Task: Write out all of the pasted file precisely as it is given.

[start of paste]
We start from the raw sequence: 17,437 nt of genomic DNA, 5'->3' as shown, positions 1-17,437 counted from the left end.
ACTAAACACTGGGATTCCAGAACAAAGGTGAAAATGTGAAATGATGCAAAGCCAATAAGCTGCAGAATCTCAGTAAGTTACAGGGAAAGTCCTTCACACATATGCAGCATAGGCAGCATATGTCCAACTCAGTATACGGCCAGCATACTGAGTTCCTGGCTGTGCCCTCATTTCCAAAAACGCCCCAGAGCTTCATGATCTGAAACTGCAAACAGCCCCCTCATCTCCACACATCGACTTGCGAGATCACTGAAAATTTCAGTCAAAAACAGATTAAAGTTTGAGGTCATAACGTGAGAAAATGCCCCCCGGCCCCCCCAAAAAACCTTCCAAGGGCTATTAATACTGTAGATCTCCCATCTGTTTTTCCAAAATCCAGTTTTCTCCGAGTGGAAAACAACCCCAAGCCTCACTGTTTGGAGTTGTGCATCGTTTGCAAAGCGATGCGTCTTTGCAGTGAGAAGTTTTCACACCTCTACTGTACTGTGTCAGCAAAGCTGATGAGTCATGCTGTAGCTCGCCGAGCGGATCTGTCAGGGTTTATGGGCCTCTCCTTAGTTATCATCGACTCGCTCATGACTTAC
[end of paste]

We start from the raw sequence: 17,437 nt of genomic DNA, 5'->3' as shown, positions 1-17,437 counted from the left end.
ACTAAACACTGGGATTCCAGAACAAAGGTGAAAATGTGAAATGATGCAAAGCCAATAAGCTGCAGAATCTCAGTAAGTTACAGGGAAAGTCCTTCACACATATGCAGCATAGGCAGCATATGTCCAACTCAGTATACGGCCAGCATACTGAGTTCCTGGCTGTGCCCTCATTTCCAAAAACGCCCCAGAGCTTCATGATCTGAAACTGCAAACAGCCCCCTCATCTCCACACATCGACTTGCGAGATCACTGAAAATTTCAGTCAAAAACAGATTAAAGTTTGAGGTCATAACGTGAGAAAATGCCCCCCGGCCCCCCCAAAAAACCTTCCAAGGGCTATTAATACTGTAGATCTCCCATCTGTTTTTCCAAAATCCAGTTTTCTCCGAGTGGAAAACAACCCCAAGCCTCACTGTTTGGAGTTGTGCATCGTTTGCAAAGCGATGCGTCTTTGCAGTGAGAAGTTTTCACACCTCTACTGTACTGTGTCAGCAAAGCTGATGAGTCATGCTGTAGCTCGCCGAGCGGATCTGTCAGGGTTTATGGGCCTCTCCTTAGTTATCATCGACTCGCTCATGACTTAC